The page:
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From the output of last on RHEL5

user3    pts/6        :pts/1:S.0       Sat Feb 26 04:04 - 05:40  (01:35)
user2    pts/7        :0.0             Fri Feb 25 21:32 - 04:53  (07:21)
user1    pts/6        some.domain.com  Fri Feb 25 20:38 - 23:19  (02:41)

To my understanding, the 3rd column tells where the tty session was created from. It's likely that user1 logged in remotely from some.domain.com via SSH, and user2 opened a terminal window in X locally.

But what about user3? It looks like he created pts/6 from pts/1. How does that usually happen? And what does :S.0 mean?

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1 Answer 1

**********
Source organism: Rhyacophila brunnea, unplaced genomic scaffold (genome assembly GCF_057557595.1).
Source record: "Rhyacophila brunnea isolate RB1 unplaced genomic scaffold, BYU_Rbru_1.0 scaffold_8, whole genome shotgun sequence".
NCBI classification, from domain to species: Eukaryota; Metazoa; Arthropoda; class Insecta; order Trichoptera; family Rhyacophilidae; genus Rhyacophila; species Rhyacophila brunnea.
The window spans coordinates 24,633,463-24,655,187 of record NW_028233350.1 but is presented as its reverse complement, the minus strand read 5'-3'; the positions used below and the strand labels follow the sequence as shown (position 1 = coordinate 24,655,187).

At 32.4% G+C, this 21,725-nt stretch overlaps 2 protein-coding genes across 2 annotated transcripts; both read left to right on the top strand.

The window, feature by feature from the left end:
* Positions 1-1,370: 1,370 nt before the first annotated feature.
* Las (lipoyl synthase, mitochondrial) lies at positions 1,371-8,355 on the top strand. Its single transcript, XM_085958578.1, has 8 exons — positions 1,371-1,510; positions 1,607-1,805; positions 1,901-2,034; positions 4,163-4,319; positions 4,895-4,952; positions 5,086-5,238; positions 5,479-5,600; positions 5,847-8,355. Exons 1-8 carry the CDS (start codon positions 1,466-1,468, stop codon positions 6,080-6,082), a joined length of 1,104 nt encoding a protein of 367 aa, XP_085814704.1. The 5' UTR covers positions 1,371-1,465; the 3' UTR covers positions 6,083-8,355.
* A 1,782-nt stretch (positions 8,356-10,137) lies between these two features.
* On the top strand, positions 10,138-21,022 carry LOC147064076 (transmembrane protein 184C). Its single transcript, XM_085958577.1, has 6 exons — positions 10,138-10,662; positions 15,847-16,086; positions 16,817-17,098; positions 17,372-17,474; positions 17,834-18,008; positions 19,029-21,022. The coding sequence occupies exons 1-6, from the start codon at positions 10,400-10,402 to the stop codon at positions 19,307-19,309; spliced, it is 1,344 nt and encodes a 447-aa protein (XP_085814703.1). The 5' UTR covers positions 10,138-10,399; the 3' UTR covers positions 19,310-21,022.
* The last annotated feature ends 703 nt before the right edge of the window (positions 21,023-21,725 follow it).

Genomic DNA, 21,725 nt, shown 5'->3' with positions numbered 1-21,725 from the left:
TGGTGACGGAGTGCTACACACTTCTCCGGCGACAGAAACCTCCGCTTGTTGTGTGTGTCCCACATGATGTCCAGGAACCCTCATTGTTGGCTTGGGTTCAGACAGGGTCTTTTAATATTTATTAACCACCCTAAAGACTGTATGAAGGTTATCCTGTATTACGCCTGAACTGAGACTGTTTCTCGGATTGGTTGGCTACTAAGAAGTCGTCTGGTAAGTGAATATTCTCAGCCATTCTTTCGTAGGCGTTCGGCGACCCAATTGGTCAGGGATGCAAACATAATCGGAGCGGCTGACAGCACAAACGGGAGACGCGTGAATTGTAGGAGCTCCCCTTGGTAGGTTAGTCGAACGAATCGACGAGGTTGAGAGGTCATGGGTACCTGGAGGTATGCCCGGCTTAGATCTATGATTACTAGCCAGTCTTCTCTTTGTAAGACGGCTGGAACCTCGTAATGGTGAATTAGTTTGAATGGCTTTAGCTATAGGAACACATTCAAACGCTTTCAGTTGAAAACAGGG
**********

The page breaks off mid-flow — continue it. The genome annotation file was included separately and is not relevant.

My guess is that it's an internal connection through some TTY virtualisation, such as screen

It could be screen running on pts/1 with a single virtuan tty inside it (S.0 - screen window 0) connected to pts/6

Screen is very useful for running things that take a long time - you can detatch it from the controlling terminal and close your session and the program keeps running as if your session were still connected. You can then reconnect you session at a later date and carry on from where you left off.

I personally use screen all the time when working on a remote server as it means that if my connection drops I can reconnect my session and continue editing the file I was in as if nothing had happened.

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